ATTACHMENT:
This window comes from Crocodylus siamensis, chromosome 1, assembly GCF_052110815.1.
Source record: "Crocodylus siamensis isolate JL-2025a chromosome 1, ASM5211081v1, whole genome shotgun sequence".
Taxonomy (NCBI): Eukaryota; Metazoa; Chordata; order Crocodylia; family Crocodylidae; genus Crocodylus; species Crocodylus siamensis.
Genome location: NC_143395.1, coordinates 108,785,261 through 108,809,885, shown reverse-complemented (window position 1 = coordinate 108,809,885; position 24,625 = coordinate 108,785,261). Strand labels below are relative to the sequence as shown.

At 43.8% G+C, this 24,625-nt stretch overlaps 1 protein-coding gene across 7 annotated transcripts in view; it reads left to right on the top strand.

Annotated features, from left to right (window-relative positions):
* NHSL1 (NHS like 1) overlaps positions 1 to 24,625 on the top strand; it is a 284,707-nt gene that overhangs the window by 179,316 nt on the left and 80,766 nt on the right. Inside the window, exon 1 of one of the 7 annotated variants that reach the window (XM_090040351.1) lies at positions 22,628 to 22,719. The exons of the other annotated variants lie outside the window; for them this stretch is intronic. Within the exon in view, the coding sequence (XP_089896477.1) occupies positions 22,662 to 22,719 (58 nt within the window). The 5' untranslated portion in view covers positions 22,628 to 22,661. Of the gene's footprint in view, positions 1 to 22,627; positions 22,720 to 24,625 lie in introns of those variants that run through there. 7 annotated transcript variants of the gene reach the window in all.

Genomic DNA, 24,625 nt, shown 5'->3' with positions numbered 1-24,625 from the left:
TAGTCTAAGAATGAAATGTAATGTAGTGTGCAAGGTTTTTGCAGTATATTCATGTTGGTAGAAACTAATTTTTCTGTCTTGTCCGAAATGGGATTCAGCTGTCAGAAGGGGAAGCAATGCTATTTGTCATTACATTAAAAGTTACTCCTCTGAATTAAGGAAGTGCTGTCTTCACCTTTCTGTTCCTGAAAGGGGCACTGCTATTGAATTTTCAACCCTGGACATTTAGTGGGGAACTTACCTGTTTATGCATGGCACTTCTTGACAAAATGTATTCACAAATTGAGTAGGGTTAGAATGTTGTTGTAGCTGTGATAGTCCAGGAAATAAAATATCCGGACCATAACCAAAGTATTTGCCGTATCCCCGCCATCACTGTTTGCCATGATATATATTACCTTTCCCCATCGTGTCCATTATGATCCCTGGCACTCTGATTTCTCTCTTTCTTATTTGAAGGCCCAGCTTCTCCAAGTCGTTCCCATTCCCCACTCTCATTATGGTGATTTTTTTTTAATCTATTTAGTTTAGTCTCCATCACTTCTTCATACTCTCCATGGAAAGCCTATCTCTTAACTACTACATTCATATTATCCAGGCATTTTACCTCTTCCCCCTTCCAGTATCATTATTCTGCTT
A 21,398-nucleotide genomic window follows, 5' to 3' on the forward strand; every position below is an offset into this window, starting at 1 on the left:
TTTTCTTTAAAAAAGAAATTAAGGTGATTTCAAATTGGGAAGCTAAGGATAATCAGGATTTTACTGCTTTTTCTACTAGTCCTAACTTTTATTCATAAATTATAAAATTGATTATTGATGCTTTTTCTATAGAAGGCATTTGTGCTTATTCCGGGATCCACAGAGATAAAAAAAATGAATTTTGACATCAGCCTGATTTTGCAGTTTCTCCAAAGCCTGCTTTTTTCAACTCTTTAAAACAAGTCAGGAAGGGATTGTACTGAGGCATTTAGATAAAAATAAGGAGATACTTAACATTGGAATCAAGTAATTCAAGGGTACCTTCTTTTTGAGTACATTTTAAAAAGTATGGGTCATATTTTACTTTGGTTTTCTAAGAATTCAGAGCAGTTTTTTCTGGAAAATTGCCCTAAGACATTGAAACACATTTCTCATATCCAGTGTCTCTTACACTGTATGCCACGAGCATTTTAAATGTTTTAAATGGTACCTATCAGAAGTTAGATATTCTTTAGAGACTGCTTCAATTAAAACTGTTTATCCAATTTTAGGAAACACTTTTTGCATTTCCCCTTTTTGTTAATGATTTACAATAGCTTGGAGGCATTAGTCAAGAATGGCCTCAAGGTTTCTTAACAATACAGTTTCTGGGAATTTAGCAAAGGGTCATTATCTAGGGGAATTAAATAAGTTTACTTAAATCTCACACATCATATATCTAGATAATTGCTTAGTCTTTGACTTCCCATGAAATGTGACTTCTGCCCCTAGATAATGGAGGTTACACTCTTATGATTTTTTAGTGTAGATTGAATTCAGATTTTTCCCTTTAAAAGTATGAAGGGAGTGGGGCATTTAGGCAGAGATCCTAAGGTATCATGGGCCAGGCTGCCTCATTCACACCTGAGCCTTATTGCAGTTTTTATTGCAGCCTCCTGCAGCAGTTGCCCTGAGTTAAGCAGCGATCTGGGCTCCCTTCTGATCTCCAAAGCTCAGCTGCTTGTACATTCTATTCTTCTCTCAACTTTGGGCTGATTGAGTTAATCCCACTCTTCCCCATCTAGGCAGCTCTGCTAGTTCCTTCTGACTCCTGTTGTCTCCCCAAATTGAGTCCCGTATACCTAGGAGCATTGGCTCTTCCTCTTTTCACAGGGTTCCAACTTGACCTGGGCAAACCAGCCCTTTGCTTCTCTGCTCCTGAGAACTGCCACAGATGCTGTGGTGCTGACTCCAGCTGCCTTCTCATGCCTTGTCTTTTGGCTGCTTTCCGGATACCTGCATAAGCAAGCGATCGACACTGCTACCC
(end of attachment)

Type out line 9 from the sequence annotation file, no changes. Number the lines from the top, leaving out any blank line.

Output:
TAGTCTAAGAATGAAATGTAATGTAGTGTGCAAGGTTTTTGCAGTATATTCATGTTGGTAGAAACTAATTTTTCTGTCTTGTCCGAAATGGGATTCAGCTGTCAGAAGGGGAAGCAATGCTATTTGTCATTACATTAAAAGTTACTCCTCTGAATTAAGGAAGTGCTGTCTTCACCTTTCTGTTCCTGAAAGGGGCACTGCTATTGAATTTTCAACCCTGGACATTTAGTGGGGAACTTACCTGTTTATGCATGGCACTTCTTGACAAAATGTATTCACAAATTGAGTAGGGTTAGAATGTTGTTGTAGCTGTGATAGTCCAGGAAATAAAATATCCGGACCATAACCAAAGTATTTGCCGTATCCCCGCCATCACTGTTTGCCATGATATATATTACCTTTCCCCATCGTGTCCATTATGATCCCTGGCACTCTGATTTCTCTCTTTCTTATTTGAAGGCCCAGCTTCTCCAAGTCGTTCCCATTCCCCACTCTCATTATGGTGATTTTTTTTTAATCTATTTAGTTTAGTCTCCATCACTTCTTCATACTCTCCATGGAAAGCCTATCTCTTAACTACTACATTCATATTATCCAGGCATTTTACCTCTTCCCCCTTCCAGTATCATTATTCTGCTT